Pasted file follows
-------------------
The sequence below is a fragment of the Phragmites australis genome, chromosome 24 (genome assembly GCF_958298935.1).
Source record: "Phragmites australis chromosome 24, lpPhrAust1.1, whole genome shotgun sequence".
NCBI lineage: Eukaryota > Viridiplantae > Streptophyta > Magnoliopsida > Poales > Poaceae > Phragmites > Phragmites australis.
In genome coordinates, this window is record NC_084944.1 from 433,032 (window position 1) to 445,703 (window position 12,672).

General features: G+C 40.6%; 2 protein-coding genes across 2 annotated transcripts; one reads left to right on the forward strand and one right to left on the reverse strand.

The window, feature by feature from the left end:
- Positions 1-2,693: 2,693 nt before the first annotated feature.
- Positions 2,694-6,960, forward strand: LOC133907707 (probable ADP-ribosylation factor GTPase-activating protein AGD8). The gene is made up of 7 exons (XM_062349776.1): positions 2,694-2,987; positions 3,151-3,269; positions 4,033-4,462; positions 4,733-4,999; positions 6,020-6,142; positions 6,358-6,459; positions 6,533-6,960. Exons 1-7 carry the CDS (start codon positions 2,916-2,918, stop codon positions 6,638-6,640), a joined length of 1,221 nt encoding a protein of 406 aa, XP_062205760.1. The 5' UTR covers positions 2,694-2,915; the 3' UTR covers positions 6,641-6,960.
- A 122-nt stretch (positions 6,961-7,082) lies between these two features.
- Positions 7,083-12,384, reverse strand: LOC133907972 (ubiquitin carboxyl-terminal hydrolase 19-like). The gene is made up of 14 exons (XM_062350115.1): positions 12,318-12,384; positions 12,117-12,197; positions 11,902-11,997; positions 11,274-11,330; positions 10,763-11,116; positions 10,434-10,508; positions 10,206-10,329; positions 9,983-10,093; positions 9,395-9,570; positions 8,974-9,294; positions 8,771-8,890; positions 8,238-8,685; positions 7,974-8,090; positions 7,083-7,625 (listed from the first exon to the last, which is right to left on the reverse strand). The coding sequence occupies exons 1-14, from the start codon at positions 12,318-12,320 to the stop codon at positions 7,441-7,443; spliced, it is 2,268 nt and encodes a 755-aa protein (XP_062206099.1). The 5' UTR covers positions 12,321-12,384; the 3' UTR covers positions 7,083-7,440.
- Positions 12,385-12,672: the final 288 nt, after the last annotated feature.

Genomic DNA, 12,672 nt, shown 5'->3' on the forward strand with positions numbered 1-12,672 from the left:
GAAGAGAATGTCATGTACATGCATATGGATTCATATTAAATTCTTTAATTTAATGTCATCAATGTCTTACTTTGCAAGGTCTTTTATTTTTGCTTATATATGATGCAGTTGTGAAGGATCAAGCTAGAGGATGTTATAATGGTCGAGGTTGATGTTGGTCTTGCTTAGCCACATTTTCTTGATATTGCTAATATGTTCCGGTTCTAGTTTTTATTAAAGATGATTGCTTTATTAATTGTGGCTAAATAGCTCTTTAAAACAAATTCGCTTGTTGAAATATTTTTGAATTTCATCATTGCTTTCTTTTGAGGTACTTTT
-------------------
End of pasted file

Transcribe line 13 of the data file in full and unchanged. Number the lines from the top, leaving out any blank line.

GAAGAGAATGTCATGTACATGCATATGGATTCATATTAAATTCTTTAATTTAATGTCATCAATGTCTTACTTTGCAAGGTCTTTTATTTTTGCTTATATATGATGCAGTTGTGAAGGATCAAGCTAGAGGATGTTATAATGGTCGAGGTTGATGTTGGTCTTGCTTAGCCACATTTTCTTGATATTGCTAATATGTTCCGGTTCTAGTTTTTATTAAAGATGATTGCTTTATTAATTGTGGCTAAATAGCTCTTTAAAACAAATTCGCTTGTTGAAATATTTTTGAATTTCATCATTGCTTTCTTTTGAGGTACTTTT